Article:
Godox‘s first mobile phone flash, the A1, has been discontinued.
Introduced in 2017, the Godox A1 was an unusual hybrid product, acting both as a small Bluetooth flashgun for smartphone photography, as well as a relay that let you control Godox X-system flashes from your phone. You could use it as a simple radio bridge to adjust studio lights via an app, or as as a xenon flash in its own right, albeit with minuscule output power.
Also known as the Flashpoint M1 Pro, it is listed as discontinued in recent trigger compatibility charts, and no longer appears in the manufacturer’s online product catalogue.
Though a niche product, Godox’s abandoning the A1 flash does not necessarily imply it was a commercial failure. However, its functionality has since been superseded by other products in the Godox lineup. Updates to the X2 triggering system mean a dedicated Bluetooth–2.4GHz bridge is unnecessary for anyone wanting studio light control via an app. Meanwhile, minimalist smartphone shooters are better served by the R1 LED, which supports a wider range of cameraphones and is compatible with AK-R1 round-head accessories.
Still keen to get your own Godox A1? You can find them on Amazon, eBay and AliExpress for $70 (about £60). The Flashpoint M1 Pro is no longer available from Adorama, though you can still buy the smaller Godox Ami, also known as the A1 Mini or M1 Mini (which works as a smartphone flash only and does not work as a Bluetooth–X-system bridge) for $29 from Adorama and B&H.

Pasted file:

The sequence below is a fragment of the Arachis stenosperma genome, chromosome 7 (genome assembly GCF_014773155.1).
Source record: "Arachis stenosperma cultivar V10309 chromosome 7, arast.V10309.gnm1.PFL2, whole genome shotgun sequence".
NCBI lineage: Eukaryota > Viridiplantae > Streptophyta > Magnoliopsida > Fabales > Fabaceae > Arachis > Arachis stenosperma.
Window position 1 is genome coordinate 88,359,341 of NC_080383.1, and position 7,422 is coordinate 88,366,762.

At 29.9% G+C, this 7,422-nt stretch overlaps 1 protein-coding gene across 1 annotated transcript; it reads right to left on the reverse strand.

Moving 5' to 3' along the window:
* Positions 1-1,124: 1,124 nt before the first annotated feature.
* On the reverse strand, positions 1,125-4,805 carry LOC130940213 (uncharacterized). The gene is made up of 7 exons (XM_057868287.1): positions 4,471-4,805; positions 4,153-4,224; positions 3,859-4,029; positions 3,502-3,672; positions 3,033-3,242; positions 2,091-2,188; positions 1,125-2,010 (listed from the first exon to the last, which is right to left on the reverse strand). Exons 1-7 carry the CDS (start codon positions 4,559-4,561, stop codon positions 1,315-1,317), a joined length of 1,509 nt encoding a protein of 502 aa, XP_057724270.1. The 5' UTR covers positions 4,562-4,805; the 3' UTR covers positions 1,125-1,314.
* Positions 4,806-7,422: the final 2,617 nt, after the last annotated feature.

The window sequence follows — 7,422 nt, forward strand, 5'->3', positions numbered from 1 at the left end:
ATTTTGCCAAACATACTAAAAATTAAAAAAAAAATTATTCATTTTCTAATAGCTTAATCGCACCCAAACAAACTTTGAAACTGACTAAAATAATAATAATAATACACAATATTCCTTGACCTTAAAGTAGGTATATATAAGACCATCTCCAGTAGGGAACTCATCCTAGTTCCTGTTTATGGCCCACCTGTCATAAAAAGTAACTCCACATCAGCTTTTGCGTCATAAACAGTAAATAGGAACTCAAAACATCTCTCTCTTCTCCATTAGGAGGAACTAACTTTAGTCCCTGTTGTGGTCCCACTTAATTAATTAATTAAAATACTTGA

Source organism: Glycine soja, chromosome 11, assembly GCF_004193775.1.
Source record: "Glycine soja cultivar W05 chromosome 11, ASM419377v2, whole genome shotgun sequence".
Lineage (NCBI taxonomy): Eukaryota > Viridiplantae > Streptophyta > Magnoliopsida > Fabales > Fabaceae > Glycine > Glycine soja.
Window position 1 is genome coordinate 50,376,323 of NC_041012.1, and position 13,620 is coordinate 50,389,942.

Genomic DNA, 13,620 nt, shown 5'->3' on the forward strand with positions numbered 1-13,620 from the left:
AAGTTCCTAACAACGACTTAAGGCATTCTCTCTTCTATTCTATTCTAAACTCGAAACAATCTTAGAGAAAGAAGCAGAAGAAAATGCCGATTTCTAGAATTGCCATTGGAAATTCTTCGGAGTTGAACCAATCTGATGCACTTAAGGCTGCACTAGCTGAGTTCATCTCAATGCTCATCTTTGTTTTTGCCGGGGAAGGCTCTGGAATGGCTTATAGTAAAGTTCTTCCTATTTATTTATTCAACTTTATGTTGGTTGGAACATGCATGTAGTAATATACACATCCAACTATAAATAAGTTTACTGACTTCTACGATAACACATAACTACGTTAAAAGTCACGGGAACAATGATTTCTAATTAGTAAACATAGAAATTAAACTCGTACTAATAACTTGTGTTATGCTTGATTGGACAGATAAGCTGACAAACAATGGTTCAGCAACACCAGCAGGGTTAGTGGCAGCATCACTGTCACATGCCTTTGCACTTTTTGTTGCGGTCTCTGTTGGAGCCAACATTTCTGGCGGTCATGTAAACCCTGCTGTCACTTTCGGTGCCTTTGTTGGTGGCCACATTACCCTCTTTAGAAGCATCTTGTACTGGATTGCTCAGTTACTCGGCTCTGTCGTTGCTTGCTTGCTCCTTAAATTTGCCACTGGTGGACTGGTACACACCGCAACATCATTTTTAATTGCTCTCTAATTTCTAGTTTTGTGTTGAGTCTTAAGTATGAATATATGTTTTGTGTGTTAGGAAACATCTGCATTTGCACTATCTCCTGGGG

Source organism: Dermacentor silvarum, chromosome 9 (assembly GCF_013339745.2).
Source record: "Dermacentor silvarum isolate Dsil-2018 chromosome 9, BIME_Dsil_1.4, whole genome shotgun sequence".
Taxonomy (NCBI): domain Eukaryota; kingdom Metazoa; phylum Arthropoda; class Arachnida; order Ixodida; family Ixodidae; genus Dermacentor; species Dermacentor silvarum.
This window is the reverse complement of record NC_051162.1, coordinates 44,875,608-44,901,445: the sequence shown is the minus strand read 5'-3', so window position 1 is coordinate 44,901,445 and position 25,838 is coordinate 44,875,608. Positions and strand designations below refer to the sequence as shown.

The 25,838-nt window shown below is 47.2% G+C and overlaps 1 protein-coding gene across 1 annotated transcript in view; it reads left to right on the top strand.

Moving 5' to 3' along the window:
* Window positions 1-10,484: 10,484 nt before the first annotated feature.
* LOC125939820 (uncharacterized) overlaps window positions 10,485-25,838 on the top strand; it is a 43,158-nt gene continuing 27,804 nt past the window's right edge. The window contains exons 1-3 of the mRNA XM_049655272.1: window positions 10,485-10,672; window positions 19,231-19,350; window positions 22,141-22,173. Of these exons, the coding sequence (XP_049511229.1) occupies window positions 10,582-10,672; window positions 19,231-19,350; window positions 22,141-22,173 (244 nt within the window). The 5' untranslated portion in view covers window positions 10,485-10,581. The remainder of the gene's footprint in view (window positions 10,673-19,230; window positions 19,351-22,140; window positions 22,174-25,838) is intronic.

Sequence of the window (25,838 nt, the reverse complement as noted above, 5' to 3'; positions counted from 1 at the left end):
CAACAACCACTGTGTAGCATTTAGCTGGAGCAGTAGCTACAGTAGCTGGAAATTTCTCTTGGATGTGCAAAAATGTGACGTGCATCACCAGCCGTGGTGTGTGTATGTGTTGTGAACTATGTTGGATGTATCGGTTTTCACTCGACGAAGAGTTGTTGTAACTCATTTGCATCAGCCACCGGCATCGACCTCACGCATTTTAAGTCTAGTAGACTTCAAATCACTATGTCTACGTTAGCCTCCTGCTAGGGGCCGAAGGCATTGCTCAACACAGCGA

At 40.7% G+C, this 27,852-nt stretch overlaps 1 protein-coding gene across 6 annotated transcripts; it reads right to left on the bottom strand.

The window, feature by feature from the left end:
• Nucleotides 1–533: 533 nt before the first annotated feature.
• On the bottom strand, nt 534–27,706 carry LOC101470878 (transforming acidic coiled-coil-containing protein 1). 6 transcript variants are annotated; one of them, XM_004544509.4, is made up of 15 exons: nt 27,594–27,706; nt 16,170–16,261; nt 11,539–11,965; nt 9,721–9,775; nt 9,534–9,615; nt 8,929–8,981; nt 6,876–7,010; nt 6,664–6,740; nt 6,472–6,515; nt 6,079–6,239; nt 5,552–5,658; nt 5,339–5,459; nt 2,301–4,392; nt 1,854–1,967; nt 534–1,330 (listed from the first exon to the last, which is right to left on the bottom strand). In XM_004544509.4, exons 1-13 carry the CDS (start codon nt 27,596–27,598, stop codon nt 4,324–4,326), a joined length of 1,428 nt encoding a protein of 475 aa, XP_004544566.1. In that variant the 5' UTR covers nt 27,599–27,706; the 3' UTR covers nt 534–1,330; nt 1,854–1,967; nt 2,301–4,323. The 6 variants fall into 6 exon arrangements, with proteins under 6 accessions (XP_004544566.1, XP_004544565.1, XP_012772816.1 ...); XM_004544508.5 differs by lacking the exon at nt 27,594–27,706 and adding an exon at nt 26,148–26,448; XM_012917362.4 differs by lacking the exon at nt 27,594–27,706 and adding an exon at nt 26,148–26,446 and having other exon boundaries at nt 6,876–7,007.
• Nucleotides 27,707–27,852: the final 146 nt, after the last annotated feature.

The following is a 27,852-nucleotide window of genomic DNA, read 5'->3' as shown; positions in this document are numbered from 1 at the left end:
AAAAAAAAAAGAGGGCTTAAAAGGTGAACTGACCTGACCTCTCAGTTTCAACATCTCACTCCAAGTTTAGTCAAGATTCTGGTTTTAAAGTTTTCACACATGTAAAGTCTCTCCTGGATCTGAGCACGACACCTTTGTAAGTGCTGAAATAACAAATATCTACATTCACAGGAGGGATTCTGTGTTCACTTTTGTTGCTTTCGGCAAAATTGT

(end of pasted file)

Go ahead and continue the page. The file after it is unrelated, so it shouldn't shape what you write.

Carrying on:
If you still want touchscreen control of your Godox studio lights, then there is no need to panic: the latest generation Godox X2T and Flashpoint R2 Pro Mark II flash triggers have Bluetooth built in, and the GodoxPhoto app remains available on the iOS and Android app stores. The X2 should be able to perform the same signal relay role, at a lower price than the A1.
It doesn’t look like a successor Godox A2 is on the horizon, so if you need a light with direct Bluetooth control, try a continuous lamp like the Godox R1, an LED flash like the Tronix CPFlash (or upcoming Godox RF1), or for high-end xenon flash power, the new Profoto A10.